section. The NAME will be the name of the virtual environment. Defaults for each setting in this section are looked up in the:

commands = ...

testenvironment default section.

Complete list of settings that you can put into testenv* sections:


Name or path to a Python interpreter which will be used for creating the virtual environment; if the environment name contains a default factor, this value will be ignored. default: interpreter used for tox invocation.

Changed in version 3.1: Environments that use a default factor now ignore this value, defaulting to the interpreter defined for that factor.


The commands to be called for testing. Each command is defined by one or more lines; a command can have multiple lines if a line ends with the \ character in which case the subsequent line will be appended (and may contain another \ character …). For eventually performing a call to subprocess.Popen(args, ...) args are determined by splitting the whole command by whitespace.

To execute commands that can fail, they can be prefixed with a dash (-). For these commands the exitcode is ignored. In this example ls -la will always be executed although cat might return 1 for a not existing file:

commands =
    - cat non-existing-file.txt
    - ls -la

This is similar to make recipe lines.


New in version 1.6.

The install_command setting is used for installing packages into the virtual environment; both the package under test and its dependencies (defined with deps). Must contain the substitution key {packages} which will be replaced by the packages to install. You should also accept {opts} if you are using pip – it will contain index server options such as --pre (configured as pip_pre) and potentially index-options from the deprecated indexserver option.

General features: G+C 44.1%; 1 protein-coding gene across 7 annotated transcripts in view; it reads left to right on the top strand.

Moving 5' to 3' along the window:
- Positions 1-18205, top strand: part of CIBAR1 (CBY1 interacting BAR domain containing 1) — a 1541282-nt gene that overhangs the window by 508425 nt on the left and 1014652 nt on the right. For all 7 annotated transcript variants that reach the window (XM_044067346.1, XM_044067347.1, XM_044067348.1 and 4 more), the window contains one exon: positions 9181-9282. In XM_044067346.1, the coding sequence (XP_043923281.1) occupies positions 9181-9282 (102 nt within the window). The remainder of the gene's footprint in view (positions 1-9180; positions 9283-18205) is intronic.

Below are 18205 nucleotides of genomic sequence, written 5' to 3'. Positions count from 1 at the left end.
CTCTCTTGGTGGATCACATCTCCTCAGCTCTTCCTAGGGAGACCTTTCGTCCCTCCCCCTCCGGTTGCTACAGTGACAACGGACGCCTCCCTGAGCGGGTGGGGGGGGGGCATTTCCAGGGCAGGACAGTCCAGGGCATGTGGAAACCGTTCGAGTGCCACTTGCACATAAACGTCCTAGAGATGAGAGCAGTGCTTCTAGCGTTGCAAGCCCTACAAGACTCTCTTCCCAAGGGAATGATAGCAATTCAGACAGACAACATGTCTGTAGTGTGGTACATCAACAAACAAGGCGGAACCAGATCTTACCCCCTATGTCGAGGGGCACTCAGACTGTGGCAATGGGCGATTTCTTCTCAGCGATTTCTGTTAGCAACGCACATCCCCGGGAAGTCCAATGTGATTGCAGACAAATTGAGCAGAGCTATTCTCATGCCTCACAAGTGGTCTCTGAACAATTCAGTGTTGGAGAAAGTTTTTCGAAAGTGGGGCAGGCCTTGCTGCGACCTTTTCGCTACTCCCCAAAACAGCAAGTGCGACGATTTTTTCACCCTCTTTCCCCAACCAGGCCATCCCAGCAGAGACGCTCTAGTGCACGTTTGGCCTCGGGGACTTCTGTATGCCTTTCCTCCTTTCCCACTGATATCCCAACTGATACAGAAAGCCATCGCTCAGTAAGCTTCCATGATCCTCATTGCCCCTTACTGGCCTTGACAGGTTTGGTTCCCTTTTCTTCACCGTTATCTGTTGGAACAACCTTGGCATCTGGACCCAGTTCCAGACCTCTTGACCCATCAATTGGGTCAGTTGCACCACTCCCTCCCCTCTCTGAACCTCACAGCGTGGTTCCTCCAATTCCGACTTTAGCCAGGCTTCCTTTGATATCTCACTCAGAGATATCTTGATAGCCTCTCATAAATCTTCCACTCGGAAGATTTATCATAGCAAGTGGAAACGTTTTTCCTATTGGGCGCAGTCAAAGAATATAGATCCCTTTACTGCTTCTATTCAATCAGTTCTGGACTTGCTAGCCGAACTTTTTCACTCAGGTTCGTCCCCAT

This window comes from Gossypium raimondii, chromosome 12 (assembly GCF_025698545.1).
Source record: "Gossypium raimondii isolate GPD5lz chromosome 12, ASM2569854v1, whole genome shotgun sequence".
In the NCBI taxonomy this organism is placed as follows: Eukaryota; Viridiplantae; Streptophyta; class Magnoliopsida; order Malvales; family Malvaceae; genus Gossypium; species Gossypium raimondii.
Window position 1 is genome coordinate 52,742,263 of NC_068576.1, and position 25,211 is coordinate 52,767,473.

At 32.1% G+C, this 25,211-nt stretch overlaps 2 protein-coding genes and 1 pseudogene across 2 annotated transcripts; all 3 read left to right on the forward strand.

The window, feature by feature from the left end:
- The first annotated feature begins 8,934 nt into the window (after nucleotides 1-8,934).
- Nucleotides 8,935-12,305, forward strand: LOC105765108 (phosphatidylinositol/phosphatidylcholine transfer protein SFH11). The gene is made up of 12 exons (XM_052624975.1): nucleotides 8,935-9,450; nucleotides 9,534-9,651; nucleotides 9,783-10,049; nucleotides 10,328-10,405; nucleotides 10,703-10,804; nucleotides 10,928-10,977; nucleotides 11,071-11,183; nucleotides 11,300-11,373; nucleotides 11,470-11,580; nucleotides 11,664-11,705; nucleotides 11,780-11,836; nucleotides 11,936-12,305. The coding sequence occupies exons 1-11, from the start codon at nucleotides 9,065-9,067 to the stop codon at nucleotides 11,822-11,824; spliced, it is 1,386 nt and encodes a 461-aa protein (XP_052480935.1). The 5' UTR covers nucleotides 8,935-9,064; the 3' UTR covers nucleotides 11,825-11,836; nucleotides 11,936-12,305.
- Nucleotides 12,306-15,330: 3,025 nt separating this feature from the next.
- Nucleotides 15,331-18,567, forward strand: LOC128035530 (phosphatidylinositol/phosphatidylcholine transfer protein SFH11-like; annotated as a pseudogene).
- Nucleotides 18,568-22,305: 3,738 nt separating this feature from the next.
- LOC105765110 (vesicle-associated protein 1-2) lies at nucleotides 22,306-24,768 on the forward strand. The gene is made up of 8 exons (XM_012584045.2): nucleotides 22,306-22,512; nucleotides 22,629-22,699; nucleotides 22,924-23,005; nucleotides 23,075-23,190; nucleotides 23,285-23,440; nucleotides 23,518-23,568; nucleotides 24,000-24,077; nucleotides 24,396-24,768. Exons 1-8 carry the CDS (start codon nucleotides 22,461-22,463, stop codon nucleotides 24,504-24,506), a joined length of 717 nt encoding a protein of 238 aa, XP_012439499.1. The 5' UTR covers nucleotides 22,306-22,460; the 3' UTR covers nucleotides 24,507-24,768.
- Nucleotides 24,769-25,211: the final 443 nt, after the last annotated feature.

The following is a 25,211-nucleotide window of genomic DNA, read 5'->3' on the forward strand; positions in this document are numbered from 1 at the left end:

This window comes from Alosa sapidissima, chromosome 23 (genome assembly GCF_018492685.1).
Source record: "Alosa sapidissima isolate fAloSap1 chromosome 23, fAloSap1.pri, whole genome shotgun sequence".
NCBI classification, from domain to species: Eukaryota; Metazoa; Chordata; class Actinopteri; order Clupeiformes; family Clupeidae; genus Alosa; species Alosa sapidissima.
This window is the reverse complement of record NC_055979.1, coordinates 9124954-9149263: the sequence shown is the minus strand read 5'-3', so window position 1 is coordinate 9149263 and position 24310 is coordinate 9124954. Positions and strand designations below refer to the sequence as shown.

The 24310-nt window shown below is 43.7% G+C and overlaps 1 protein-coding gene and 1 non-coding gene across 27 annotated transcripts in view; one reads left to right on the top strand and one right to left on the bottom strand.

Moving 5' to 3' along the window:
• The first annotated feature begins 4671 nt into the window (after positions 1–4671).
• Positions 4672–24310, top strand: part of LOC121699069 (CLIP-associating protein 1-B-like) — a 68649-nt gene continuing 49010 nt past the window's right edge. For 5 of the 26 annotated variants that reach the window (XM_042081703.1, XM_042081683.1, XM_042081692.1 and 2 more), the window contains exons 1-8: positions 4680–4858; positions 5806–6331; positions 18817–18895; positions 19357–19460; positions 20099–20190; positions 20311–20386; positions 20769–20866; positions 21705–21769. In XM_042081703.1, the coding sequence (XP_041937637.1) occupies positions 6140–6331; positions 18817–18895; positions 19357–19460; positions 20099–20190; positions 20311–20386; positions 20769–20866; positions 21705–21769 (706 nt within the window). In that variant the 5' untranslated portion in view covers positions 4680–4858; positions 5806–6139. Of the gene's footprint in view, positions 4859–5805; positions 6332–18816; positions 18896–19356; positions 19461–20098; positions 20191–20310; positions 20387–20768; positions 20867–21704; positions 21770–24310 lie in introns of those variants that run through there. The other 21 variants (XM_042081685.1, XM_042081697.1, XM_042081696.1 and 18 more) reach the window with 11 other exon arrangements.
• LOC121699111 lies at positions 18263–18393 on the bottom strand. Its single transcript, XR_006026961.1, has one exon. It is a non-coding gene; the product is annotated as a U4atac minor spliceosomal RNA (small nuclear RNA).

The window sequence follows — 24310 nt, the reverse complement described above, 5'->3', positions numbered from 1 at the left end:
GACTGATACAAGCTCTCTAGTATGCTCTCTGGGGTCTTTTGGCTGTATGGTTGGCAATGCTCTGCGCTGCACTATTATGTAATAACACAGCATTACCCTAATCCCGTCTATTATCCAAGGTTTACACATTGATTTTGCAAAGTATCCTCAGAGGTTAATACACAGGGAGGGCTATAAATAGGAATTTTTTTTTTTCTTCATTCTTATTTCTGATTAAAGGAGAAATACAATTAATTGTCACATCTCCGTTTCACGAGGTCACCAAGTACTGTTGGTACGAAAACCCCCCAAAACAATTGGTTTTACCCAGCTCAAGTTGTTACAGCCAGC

pip install {opts} {packages}

New in version 2.4.

The list_dependencies_command setting is used for listing the packages installed into the virtual environment.


pip freeze

New in version 2.0.

If True, a non-zero exit code from one command will be ignored and further commands will be executed (which was the default behavior in tox < 2.0). If False (the default), then a non-zero exit code from one command will abort execution of commands for that environment.

It may be helpful to note that this setting is analogous to the -i or ignore-errors option of GNU Make. A similar name was chosen to reflect the similarity in function.

Note that in tox 2.0, the default behavior of tox with respect to treating errors from commands changed. tox < 2.0 would ignore errors by default. tox >= 2.0 will abort on an error by default, which is safer and more typical of CI and command execution tools, as it doesn’t make sense to run tests if installing some prerequisite failed and it doesn’t make sense to try to deploy if tests failed.


New in version 1.9.